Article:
The PA promises comfort and even riches to the circles close to the government, and a kind of economic stability to tens of thousands of civil servants, employees of the security services and recipients of various allowances. This stability is in danger because of the economic difficulties the PA is facing. The donor countries warned again on Thursday of these difficulties in its regular meeting in Brussels. The World Bank once again directly connected the dangerous shrinking of the Palestinian economy to restrictions on movement by the Israelis, control of Area C and a failure to transfer funds to the PA. A World Bank report stated that the Israeli government “can improve the situation of the Palestinian people (especially the youth) by fully implementing existing agreements to facilitate movement and access to resources, and addressing the PA’s claims on losses on revenues.” The report added that high levels of Palestinian unemployment, especially among the youth, “is not in anyone’s interest.”
The money going to the families of Palestinian prisoners is part of a whole array of allowances and fictitious salaries that compensate people for the destruction of the Palestinian economy by Israel and the high rates of unemployment – 21.7 percent in 2007 and 26.9 percent in 2016. In Gaza alone, unemployment has reached 41 percent. While 53 percent of salaried workers work in the Palestinian private sector (in the West Bank and Gaza), their salaries are lower than those in the public sector. These salaries have even declined in recent years, from an average of 80 shekels ($22) a day to 70 shekels, as reported by the Palestinian Central Bureau of Statistics.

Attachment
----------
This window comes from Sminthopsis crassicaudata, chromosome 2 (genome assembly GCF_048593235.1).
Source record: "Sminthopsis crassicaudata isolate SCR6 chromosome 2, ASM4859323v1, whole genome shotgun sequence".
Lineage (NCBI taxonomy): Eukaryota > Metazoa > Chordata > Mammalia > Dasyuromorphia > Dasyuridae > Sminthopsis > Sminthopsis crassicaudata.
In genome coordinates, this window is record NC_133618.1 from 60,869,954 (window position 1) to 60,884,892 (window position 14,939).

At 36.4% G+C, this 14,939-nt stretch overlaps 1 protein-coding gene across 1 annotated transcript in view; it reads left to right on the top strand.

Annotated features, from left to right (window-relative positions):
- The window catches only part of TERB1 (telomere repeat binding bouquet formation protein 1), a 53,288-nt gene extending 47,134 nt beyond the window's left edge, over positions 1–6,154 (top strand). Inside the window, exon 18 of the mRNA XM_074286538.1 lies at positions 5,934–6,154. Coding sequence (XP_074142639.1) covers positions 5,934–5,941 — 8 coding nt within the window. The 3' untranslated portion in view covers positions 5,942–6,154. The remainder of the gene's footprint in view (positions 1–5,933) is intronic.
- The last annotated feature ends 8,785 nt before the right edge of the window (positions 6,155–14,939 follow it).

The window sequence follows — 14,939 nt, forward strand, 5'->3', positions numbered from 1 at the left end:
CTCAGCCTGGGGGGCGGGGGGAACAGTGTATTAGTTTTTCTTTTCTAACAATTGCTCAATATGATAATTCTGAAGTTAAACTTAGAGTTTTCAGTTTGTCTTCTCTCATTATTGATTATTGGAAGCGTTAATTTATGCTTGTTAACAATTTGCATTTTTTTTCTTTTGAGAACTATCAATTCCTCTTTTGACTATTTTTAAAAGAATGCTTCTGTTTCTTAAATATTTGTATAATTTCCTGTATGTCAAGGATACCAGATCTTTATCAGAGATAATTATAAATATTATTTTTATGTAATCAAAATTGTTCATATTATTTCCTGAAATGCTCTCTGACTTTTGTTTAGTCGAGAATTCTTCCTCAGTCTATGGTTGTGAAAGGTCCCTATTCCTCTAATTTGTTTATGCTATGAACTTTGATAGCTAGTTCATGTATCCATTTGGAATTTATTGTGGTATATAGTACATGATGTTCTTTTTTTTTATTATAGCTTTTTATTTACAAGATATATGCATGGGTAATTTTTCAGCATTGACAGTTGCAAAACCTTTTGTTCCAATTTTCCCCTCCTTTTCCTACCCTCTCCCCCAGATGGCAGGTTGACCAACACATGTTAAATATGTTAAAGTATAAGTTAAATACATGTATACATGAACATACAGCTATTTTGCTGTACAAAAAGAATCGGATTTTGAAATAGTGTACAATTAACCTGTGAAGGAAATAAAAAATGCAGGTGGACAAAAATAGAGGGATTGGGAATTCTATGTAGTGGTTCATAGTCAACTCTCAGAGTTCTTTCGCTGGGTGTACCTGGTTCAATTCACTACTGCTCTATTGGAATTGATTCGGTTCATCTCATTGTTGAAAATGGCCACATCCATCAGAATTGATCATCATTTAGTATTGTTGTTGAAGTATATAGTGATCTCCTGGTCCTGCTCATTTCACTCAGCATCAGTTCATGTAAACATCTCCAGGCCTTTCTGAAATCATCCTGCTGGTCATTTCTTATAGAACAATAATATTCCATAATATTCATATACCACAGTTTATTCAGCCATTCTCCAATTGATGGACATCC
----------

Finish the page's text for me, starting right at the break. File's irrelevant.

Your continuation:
According to Laham, who is close to Abbas’ bureau, observers expect economic revitalization in the coming months. That is apparently an echo of Trump’s promise at the press conference, where he pledged to “discuss my administration's effort to help unlock the potential of the Palestinian people through new economic opportunities,” as part of his administration’s efforts to bring peace.
The Palestinian leadership knows better than Trump that a peace agreement with Israel is farther away than the end of his term. But the leadership allows itself to expect that Trump, a businessman, will understand the severity of Israel’s economic restrictions, and will intervene to soften them. In that, the Palestinians’ reported cautious optimism is not ridiculous.